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. Last Updated: 07/27/2016

Far East Police Close Opposition Papers




VLADIVOSTOK, Far East -- Newspapers critical of regional Governor Yevgeny Nazdratenko are claiming political harassment after police temporarily confiscated their entire press run and barred the doors of their printing press.


Police say the newspapers are being kept out of the building because a court last week ruled that the press room does not belong to them and that they have no right to be there.


But the newspapers' publishers claim that Nazdratenko is using the police to silence his critics. The printing press is co-owned by the mayor of Vladivostok, Viktor Cherepkov -- Nazdratenko's enemy in an ongoing political feud.


"It's absolutely illegal," said Vladimir Gilgenberg, a regional lawmaker and critic of Nazdratenko, whose Dalyokaya Okraina newspaper was seized by police. "I think it is an outright political action, an effort to repress the alternative press."


Police seized three weekly papers -- Krasnoye Znamya, Vestnik and Dalyokaya Okraina -- when newspaper staff drilled through a wall into a press room sealed by court order. They ran off 11,000 copies of their papers before police kicked them out at 2 a.m. Monday and shut down the press.


The publications had their papers back by late afternoon, but a 24-hour police guard is making sure the press does not run again.


The press building was previously owned by the Communist Party and was home to several party newspapers. When, in 1991, all party property was handed over to the state, the regional government asked Dalpress, its publishing organization, to take over the building and ordered the occupants to vacate.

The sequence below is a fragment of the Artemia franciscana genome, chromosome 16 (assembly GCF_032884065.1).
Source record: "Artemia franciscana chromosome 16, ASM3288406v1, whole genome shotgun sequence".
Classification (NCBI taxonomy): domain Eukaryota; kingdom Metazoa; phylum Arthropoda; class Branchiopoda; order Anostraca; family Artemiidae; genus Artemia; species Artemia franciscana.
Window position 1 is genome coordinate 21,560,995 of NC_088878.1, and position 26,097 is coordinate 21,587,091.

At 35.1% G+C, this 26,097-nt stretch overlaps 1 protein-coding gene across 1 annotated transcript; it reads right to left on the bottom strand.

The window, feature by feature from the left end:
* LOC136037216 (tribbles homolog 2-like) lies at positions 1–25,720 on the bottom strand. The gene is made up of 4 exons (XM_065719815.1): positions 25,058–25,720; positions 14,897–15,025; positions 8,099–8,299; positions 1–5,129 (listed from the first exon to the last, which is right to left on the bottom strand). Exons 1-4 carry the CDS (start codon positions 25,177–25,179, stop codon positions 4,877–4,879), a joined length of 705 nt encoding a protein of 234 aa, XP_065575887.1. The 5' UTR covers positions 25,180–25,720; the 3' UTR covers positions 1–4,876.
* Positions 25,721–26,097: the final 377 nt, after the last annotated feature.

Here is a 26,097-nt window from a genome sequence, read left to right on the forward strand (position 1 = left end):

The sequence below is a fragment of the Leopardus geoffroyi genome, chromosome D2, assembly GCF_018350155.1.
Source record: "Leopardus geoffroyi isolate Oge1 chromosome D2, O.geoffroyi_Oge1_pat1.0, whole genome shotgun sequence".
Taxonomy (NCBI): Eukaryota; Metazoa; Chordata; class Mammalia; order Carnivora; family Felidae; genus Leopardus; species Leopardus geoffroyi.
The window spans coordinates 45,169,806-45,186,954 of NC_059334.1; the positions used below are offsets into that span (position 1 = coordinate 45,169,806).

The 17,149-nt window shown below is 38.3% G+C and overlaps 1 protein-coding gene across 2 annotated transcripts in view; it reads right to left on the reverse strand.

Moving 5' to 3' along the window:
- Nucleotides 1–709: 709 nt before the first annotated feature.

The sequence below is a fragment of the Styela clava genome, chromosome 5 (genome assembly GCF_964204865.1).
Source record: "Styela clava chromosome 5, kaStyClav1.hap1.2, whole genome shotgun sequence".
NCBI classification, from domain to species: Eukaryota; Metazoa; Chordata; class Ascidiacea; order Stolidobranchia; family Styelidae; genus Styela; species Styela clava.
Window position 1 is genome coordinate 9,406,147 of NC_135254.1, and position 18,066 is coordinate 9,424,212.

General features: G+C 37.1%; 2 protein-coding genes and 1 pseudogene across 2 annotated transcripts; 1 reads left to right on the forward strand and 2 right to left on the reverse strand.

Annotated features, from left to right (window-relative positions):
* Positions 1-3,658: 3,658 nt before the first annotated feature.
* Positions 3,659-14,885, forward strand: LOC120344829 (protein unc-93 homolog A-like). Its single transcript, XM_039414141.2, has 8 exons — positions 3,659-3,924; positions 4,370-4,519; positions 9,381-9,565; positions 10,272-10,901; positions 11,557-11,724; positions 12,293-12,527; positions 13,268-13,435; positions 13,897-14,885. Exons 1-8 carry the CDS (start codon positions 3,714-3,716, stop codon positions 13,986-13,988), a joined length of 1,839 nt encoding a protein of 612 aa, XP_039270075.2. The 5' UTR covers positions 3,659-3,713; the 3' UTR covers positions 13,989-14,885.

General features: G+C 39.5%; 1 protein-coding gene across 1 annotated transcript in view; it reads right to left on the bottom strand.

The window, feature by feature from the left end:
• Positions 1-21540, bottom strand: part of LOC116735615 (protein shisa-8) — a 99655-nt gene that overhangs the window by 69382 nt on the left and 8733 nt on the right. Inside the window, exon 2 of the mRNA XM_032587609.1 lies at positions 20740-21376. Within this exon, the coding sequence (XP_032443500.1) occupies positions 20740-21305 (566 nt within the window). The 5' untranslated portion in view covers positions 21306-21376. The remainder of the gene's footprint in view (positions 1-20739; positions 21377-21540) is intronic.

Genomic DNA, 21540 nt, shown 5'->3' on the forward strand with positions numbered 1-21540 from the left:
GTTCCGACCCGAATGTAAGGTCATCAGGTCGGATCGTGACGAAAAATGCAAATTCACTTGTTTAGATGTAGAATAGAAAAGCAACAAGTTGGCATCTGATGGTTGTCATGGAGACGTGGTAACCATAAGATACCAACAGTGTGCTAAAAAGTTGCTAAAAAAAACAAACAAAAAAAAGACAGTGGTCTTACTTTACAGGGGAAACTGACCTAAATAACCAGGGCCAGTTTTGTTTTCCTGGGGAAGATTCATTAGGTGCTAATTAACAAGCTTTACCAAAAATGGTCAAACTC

But Vladimir Shkrabov, the publisher of the former party paper Krasnoye Znamya, refused to move out and sued to regain ownership of the building. In a conference hall on the ground floor, Shkrabov located the region's only independent printing press -- co-owned by the office of Mayor Cherepkov. Until the press was closed last week, it printed 19 newspapers, including Primorye, a publication of the Mayor's Office.


The conflict came to a head after a local court sealed the room containing the press last week. Shkrabov, Gilgenberg and others broke through a supporting wall to the building and began publishing their newspapers. They didn't violate the court order, Gilgenberg said, because they didn't break the seal on the door.


Police called to the scene found themselves confronted by state parliament deputies supportive of the mayor and officials of the Mayor's Office, said the Dalpress publisher, Yury Bondarenko. At the order of an investigator, they seized all the newspapers.


Police inspector Tamara Medvetskaya said police, confronted by rival sides waving court papers, acted to maintain order. "We don't support either side," she said.


Lada Astikas, spokeswoman for Nazdratenko's office, said the regional administration had nothing to do with the court order or the police action.


"You could blame it on the United Nations or whomever you wish," Astikas said. "But from a normal point of view, it was simple hooliganism [by those who broke through the wall]."


The newspaper owners said they do not have anywhere to publish now. Primorye, the mayor's paper, will be printed in Khabarovsk, 600 kilometers to the north, Gilgenberg said.


As he carried bundles of seized newspapers from the police station to his pickup truck Monday, Sergei Semerikov, the head of the Krasnoye Znamya news department said, "The war continues."